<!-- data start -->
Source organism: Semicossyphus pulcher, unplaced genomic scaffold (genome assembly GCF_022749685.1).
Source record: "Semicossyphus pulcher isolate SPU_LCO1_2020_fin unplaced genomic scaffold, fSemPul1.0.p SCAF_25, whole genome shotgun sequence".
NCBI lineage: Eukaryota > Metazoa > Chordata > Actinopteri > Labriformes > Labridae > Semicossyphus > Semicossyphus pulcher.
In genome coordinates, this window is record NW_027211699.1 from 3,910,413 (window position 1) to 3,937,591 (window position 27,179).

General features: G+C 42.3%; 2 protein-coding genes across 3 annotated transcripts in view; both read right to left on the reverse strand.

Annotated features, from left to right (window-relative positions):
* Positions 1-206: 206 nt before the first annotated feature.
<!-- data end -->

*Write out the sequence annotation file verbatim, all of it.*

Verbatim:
Source organism: Semicossyphus pulcher, unplaced genomic scaffold (genome assembly GCF_022749685.1).
Source record: "Semicossyphus pulcher isolate SPU_LCO1_2020_fin unplaced genomic scaffold, fSemPul1.0.p SCAF_25, whole genome shotgun sequence".
NCBI lineage: Eukaryota > Metazoa > Chordata > Actinopteri > Labriformes > Labridae > Semicossyphus > Semicossyphus pulcher.
In genome coordinates, this window is record NW_027211699.1 from 3,910,413 (window position 1) to 3,937,591 (window position 27,179).

General features: G+C 42.3%; 2 protein-coding genes across 3 annotated transcripts in view; both read right to left on the reverse strand.

Annotated features, from left to right (window-relative positions):
* Positions 1-206: 206 nt before the first annotated feature.